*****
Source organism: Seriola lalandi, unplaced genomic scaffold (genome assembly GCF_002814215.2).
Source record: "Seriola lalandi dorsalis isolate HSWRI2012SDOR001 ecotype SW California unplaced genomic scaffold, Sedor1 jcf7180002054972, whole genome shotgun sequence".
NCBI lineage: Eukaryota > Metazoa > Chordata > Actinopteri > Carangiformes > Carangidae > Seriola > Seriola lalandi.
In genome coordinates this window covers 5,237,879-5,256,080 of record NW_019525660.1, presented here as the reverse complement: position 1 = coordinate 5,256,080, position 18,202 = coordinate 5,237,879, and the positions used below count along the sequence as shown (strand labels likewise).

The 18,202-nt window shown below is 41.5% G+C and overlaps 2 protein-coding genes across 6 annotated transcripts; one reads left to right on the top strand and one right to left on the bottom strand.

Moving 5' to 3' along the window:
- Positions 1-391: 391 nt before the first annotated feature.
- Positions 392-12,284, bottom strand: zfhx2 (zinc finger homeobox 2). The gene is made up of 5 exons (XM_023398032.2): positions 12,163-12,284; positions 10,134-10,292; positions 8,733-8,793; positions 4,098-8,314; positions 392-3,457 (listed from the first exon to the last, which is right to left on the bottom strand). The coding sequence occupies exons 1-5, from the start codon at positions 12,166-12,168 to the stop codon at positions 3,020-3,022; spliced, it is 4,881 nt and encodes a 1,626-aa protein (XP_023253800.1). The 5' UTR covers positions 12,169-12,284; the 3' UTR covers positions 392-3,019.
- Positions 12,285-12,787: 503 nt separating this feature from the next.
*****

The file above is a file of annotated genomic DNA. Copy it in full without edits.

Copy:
Source organism: Seriola lalandi, unplaced genomic scaffold (genome assembly GCF_002814215.2).
Source record: "Seriola lalandi dorsalis isolate HSWRI2012SDOR001 ecotype SW California unplaced genomic scaffold, Sedor1 jcf7180002054972, whole genome shotgun sequence".
NCBI lineage: Eukaryota > Metazoa > Chordata > Actinopteri > Carangiformes > Carangidae > Seriola > Seriola lalandi.
In genome coordinates this window covers 5,237,879-5,256,080 of record NW_019525660.1, presented here as the reverse complement: position 1 = coordinate 5,256,080, position 18,202 = coordinate 5,237,879, and the positions used below count along the sequence as shown (strand labels likewise).

The 18,202-nt window shown below is 41.5% G+C and overlaps 2 protein-coding genes across 6 annotated transcripts; one reads left to right on the top strand and one right to left on the bottom strand.

Moving 5' to 3' along the window:
- Positions 1-391: 391 nt before the first annotated feature.
- Positions 392-12,284, bottom strand: zfhx2 (zinc finger homeobox 2). The gene is made up of 5 exons (XM_023398032.2): positions 12,163-12,284; positions 10,134-10,292; positions 8,733-8,793; positions 4,098-8,314; positions 392-3,457 (listed from the first exon to the last, which is right to left on the bottom strand). The coding sequence occupies exons 1-5, from the start codon at positions 12,166-12,168 to the stop codon at positions 3,020-3,022; spliced, it is 4,881 nt and encodes a 1,626-aa protein (XP_023253800.1). The 5' UTR covers positions 12,169-12,284; the 3' UTR covers positions 392-3,019.
- Positions 12,285-12,787: 503 nt separating this feature from the next.